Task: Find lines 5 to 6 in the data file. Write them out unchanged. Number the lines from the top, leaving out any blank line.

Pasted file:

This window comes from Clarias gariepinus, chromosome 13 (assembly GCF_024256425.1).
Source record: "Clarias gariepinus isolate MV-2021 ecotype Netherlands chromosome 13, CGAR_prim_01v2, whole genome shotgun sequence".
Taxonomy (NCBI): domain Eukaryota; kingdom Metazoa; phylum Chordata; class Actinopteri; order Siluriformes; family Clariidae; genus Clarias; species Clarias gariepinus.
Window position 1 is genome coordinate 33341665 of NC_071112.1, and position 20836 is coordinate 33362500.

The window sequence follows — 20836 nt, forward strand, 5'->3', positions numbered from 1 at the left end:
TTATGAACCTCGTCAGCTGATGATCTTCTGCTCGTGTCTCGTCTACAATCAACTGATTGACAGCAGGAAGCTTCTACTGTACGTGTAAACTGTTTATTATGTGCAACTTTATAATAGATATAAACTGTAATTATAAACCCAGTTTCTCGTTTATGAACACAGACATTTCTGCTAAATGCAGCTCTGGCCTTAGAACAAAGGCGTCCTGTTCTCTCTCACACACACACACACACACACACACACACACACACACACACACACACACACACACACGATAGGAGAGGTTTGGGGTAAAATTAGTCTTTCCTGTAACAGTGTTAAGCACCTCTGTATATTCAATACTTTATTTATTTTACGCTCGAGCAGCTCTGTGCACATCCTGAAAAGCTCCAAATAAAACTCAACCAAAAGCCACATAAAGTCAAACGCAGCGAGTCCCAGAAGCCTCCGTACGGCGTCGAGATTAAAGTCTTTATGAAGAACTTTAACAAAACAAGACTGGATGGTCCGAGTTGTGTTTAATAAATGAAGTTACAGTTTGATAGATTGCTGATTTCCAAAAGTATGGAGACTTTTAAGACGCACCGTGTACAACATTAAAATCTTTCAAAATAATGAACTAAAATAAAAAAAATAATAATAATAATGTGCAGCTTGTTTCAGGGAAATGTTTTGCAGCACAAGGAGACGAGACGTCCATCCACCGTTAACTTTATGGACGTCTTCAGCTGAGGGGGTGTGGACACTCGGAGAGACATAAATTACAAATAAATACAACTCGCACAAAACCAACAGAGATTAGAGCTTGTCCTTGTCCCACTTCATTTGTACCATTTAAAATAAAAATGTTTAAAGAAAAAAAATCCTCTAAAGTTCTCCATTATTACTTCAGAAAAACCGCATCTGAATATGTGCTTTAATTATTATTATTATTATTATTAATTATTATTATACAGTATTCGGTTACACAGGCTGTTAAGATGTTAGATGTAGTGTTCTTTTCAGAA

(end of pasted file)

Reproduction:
The window sequence follows — 20836 nt, forward strand, 5'->3', positions numbered from 1 at the left end:
TTATGAACCTCGTCAGCTGATGATCTTCTGCTCGTGTCTCGTCTACAATCAACTGATTGACAGCAGGAAGCTTCTACTGTACGTGTAAACTGTTTATTATGTGCAACTTTATAATAGATATAAACTGTAATTATAAACCCAGTTTCTCGTTTATGAACACAGACATTTCTGCTAAATGCAGCTCTGGCCTTAGAACAAAGGCGTCCTGTTCTCTCTCACACACACACACACACACACACACACACACACACACACACACACACACACACACACGATAGGAGAGGTTTGGGGTAAAATTAGTCTTTCCTGTAACAGTGTTAAGCACCTCTGTATATTCAATACTTTATTTATTTTACGCTCGAGCAGCTCTGTGCACATCCTGAAAAGCTCCAAATAAAACTCAACCAAAAGCCACATAAAGTCAAACGCAGCGAGTCCCAGAAGCCTCCGTACGGCGTCGAGATTAAAGTCTTTATGAAGAACTTTAACAAAACAAGACTGGATGGTCCGAGTTGTGTTTAATAAATGAAGTTACAGTTTGATAGATTGCTGATTTCCAAAAGTATGGAGACTTTTAAGACGCACCGTGTACAACATTAAAATCTTTCAAAATAATGAACTAAAATAAAAAAAATAATAATAATAATGTGCAGCTTGTTTCAGGGAAATGTTTTGCAGCACAAGGAGACGAGACGTCCATCCACCGTTAACTTTATGGACGTCTTCAGCTGAGGGGGTGTGGACACTCGGAGAGACATAAATTACAAATAAATACAACTCGCACAAAACCAACAGAGATTAGAGCTTGTCCTTGTCCCACTTCATTTGTACCATTTAAAATAAAAATGTTTAAAGAAAAAAAATCCTCTAAAGTTCTCCATTATTACTTCAGAAAAACCGCATCTGAATATGTGCTTTAATTATTATTATTATTATTATTAATTATTATTATACAGTATTCGGTTACACAGGCTGTTAAGATGTTAGATGTAGTGTTCTTTTCAGAA